I worked in finance for a fortune 500 company and we had an enormous staff of accountants, tax lawyers, etc. in our treasury department. I would go as far to say that managing our repatriation tax liability was the driving force behind financing and even large investment decisions.

It makes me wonder if this sort of thing is an unappreciated influence on the effect of monetary policy.

good comment.

it blows my mind a guy like Mankiw can overlook a finance topic like taxes. having no debt on your balance sheet is a bad thing (WACC is higher).

Cash for tech firms is the nuclear option of the capital markets. MSFT held massive amounts of cash for years in order to tell competitors "look don't get a in bidding war over another company/OS platform because we will crush you."

If the yield curve steepens, then google would make money because the duration on bonds with longer terms to maturity is higher than those for short terms to maturity.

Basically they want to lock in low long-term interest rates today.

They plan to invest this money later, they want to lock in a low rate now.

I think L. Zhang has nailed it. Since the tax cost of repatriation would be prohibitive, it is a lot cheaper to borrow in the U.S. for U.S. acquisitions. Considering the tax implication (for argument sake 30% tax), there is virtually no interest rate that would not make the borrowing attractive.

Google's not the first one to do this. Quoting from the end of this Alphaville post http://ftalphaville.ft.com/blog/2010/10/29/386951/cash-hoarding-corps/ : "Moody’s notes that companies have more than enough cash to fund quite a lot of spending, including acquisitions, and to cover dividend payments without having to resort to debt markets. Yet many companies have done just that."

The answer is, as you note, optionality. Maintaining optionality through cash is a good strategy for an incumbent monopolist as I note here http://www.macroresilience.com/2010/11/30/the-great-recession-through-a-crony-capitalist-lens/ : "In an environment where incumbents are under limited threat of being superceded by exploratory new entrants, holding cash is an extremely effective way to retain optionality (a strategy that is much less effective if the pace of exploratory innovation is high as an extended period of standing on the sidelines of exploratory activity can degrade the ability of the incumbent to rejoin the fray)."

It could be argued that incumbents could follow this strategy even when new entrants threaten them. This strategy however has its limits – an extended period of standing on the sidelines of exploratory activity can degrade the ability of the incumbent to rejoin the fray. As Brian Loasby remarked in 'Equilibrium and Evolution' : “For many years, Arnold Weinberg chose to build up GEC’s reserves against an uncertain technological future in the form of cash rather than by investing in the creation of technological capabilities of unknown value. This policy, one might suggest, appears much more attractive in a financial environment where technology can often be bought by buying companies than in one where the market for corporate control is more tightly constrained; but it must be remembered that some, perhaps substantial, technological capability is likely to be needed in order to judge what companies are worth acquiring, and to make effective use of the acquisitions. As so often, substitutes are also in part complements.”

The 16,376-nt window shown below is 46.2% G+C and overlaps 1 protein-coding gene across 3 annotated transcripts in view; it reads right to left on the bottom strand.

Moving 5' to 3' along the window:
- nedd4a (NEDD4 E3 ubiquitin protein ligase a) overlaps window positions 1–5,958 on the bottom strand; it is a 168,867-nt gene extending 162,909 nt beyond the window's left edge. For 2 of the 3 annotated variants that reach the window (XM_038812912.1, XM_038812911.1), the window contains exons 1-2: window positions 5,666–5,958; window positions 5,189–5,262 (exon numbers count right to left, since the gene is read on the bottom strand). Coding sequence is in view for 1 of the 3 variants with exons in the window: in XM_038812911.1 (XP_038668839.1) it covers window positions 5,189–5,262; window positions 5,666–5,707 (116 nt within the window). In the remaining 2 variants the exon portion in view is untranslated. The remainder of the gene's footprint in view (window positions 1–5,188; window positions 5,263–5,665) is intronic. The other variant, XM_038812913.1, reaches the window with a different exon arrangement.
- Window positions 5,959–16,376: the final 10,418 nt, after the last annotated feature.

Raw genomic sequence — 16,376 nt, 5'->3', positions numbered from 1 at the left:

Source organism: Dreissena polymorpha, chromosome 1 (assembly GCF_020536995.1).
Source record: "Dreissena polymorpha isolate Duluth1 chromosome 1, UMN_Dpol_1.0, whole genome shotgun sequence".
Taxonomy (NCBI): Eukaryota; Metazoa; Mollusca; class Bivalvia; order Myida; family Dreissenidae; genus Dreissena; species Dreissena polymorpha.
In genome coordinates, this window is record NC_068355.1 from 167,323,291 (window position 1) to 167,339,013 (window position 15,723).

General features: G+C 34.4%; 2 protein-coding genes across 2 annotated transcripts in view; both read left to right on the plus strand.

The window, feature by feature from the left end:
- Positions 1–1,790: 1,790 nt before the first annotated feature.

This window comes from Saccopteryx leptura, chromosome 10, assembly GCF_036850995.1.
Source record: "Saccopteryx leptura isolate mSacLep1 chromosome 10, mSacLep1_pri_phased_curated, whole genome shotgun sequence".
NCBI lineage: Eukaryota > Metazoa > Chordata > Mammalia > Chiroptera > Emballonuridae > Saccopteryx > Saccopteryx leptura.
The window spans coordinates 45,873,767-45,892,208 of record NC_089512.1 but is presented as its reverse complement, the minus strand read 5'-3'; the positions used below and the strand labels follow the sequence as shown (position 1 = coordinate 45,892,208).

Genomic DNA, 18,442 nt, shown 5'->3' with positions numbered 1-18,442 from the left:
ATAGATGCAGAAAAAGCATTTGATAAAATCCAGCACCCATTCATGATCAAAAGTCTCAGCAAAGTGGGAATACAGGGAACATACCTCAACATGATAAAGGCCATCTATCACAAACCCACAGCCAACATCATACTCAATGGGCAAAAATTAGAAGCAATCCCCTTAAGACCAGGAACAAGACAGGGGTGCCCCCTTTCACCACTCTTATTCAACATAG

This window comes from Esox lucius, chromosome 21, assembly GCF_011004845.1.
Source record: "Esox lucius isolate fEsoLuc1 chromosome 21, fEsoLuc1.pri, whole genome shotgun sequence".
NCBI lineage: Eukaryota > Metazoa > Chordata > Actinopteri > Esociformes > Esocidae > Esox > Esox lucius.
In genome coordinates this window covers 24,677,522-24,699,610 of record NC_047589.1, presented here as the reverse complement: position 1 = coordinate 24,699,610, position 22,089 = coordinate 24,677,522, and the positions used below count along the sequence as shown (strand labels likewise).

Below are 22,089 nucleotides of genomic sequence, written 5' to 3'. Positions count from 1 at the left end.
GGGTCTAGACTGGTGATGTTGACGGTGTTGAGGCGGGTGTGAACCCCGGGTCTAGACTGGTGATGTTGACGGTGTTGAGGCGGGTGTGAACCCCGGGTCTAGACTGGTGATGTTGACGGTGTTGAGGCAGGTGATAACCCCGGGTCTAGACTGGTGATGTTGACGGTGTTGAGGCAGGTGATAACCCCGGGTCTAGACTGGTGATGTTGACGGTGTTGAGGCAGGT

Incumbents choosing to preserve optionality rather than investing in new tech is a sign of stagnation and lack of exploratory innovation http://www.macroresilience.com/2010/11/24/the-cause-and-impact-of-crony-capitalism-the-great-stagnation-and-the-great-recession/ .

Intel used to do the same -- ie, have bonds as both assets and liabilities -- but swapped everything into 3m LIBOR, so it wasn't a yield curve play. There's been some work on just this issue in corp finance, I'll try to track down a ref.

How is Google lending money via a bond sale? I don't quite understand. I thought selling bonds was a way to borrow money?

Ok, I take that back, I assumed that Google was issuing short term bonds(since they obviously have the cash to pay them off in a year), but it looks like they're selling ten year bonds.